E-cigarettes associated with greatest chance of smoking cessation, suggests Cochrane review

The review revealed that 10–19% of people were likely to quit smoking using an e-cigarette, 12–16% using varenicline and 10–18% using cytisine.
Someone holding an e-cigarette

Results from a Cochrane review have revealed that e-cigarettes, varenicline and cytisine were found to be most effective in helping people quit smoking at six months or longer, with no clear differences in effectiveness between the three.

Researchers reviewed 319 randomised controlled trials, published between April 2012 and April 2022, which included data from more than 150,000 participants. The majority of the studies were conducted in the United States or Europe.

The meta-analysis, published on 12 September 2023, compared the effectiveness of smoking cessation treatments, tolerability, and potential to cause serious harm.

The review revealed that 10–19% of people were likely to quit smoking using an e-cigarette, 12–16% using varenicline and 10–18% using cytisine. There were no clear differences in serious adverse events between the three treatments.

Other treatment options included nicotine replace therapy (NRT) and antidepressants bupropion and nortriptyline. The data showed that combination NRT had similar efficacy to e-cigarettes, varenicline and cytisine, followed by bupropion, nortriptyline and single-form NRT.

In their analysis, the study authors raised the need for direct comparisons focusing on the harm and tolerability of the four most effective treatment options — e-cigarettes, varenicline, bupropion and combination NRT — to aid clinical decision-making.

Commenting on the review, Jon Foster, policy manager at Asthma and Lung UK, said: “Vaping can be a helpful way to give up smoking.

“There is really clear evidence that swapping tobacco for vaping leads to a substantial reduction in exposure to substances that can cause cancer, lung disease and heart disease.

“However, if you don’t smoke, starting to vape isn’t a good idea, especially if you have a lung condition. More research is needed on how long-term vaping can affect the lungs and overall health,” he added.

In October 2021, varenicline was recalled by its manufacturer owing to the presence of unacceptable levels of nitrosamine, a probable human carcinogen. This was followed by a hold on the batch release and distribution of bupropion in November 2022.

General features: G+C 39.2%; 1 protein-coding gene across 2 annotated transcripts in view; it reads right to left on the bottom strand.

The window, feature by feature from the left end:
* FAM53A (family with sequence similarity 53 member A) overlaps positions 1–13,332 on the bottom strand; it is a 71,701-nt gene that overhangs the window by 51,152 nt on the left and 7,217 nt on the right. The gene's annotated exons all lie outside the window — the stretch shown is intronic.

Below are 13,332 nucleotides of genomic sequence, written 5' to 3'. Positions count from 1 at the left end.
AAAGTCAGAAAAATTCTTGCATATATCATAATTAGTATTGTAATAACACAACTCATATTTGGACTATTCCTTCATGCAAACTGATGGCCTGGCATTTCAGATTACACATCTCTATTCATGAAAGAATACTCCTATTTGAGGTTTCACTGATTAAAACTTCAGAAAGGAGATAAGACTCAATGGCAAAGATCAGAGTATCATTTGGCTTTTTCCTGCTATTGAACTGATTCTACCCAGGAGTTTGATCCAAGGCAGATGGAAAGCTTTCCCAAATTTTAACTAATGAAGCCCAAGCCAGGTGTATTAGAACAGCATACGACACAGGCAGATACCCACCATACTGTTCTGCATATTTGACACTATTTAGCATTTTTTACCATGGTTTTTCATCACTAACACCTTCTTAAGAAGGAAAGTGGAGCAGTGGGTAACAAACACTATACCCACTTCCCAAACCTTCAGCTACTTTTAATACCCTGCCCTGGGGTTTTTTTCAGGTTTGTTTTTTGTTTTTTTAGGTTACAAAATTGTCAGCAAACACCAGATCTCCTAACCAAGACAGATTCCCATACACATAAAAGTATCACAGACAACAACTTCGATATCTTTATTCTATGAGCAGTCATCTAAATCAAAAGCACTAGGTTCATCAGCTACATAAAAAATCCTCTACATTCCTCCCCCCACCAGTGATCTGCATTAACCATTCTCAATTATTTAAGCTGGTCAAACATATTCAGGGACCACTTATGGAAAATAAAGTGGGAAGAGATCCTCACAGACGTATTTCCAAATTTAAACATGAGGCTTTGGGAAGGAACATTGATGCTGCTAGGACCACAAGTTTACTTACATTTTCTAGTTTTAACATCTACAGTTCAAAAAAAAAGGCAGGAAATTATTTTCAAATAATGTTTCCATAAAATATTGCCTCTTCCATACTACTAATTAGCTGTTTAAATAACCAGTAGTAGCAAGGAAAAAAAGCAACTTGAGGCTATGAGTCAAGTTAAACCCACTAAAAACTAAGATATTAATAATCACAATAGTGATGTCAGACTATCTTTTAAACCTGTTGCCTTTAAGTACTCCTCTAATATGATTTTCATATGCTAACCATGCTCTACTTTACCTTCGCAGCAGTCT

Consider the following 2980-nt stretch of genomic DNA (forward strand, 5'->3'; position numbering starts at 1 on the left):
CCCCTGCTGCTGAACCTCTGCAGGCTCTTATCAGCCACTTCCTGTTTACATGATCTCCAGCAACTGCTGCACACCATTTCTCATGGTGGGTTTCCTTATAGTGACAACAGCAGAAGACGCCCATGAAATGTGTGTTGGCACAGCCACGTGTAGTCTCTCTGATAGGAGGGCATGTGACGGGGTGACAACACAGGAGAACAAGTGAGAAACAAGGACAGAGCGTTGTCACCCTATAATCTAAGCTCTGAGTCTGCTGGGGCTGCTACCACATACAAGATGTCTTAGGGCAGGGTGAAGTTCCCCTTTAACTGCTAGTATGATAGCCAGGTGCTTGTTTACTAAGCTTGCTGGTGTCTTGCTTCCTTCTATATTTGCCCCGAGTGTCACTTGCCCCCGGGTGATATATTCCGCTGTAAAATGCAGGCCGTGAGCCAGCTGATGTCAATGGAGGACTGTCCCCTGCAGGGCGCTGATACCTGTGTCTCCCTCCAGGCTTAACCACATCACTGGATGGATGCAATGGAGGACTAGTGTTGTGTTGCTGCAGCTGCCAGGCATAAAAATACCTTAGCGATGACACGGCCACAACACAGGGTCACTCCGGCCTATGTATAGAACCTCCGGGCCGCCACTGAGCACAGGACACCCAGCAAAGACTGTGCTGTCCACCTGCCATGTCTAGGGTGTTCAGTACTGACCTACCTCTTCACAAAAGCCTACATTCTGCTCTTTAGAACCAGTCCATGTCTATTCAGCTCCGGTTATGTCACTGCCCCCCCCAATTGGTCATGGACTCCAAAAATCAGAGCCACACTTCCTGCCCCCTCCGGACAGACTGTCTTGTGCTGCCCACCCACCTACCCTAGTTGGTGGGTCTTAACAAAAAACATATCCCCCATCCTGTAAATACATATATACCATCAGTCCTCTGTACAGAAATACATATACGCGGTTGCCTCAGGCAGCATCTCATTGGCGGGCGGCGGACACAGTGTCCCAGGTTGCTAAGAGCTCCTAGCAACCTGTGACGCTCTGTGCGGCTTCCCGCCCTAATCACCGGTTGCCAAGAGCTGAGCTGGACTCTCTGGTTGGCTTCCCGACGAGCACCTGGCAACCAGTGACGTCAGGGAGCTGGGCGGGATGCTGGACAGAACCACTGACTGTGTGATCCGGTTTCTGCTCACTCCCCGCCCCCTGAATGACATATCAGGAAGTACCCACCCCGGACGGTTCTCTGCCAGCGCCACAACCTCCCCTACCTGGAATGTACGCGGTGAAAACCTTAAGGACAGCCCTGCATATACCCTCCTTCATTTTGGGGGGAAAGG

Cytisine is currently unavailable in the UK and nortriptyline is licensed for smoking cessation in New Zealand only.

At present, NRT remains the only licensed medicine available for smoking cessation in the UK.

Also commenting on the review, Deborah Arnott, chief executive of Action on Smoking and Health, said: “E-cigarettes are the best option for smokers wanting help to quit.

“Not only are they as effective as varenicline and cytisine, but more to the point, they’re widely available and cheap,” she said.

“The government has promised 1 million free vapes to smoking cessation services and while the scheme’s not yet up and running, there’s no need for stop smoking services to wait.”

In April 2023, the government announced a world-first national ‘Swap to stop’ scheme, which aimed to offer 1 million vape starter kits and behavioural support to smokers in England, with the aim of encouraging them to swap cigarettes for e-cigarettes.

Despite the effectiveness of e-cigarettes, Darush Attar-Zadeh, an independent prescriber and clinical fellow respiratory pharmacist at North West London Integrated Care Board, expressed concern.

“E-cigarettes haven’t gone through the same rigorous safety tests (clinical trials) as licensed medicines,” he said.

 “I think combination NRT should be offered as an equal first-line option.”

Last updated
The Pharmaceutical Journal, PJ, September 2023, Vol 311, No 7977;311(7977)::DOI:10.1211/PJ.2023.1.196563


  • Brian Curwain

    Very sorry to learn that only 10-19% of smokers quit with vaping at 6 months. There is another important issue: having stopped smoking, do the ex-smokers continue to vape, and for how long. My anecdotal observation in community pharmacy practice in the 1990's, was that those prescribed NRT in forms that gave a substantial nicotine "hit" were more likely to continue using it long-term than those with "drip feed" NRT like shin patches. Nicotine itself is not harmless and is very addictive.

    • Brian Curwain

      In other words, people seemed more likely to remain addicted to the "nicotine hit" formulations in the long term than the "drip feed" ones


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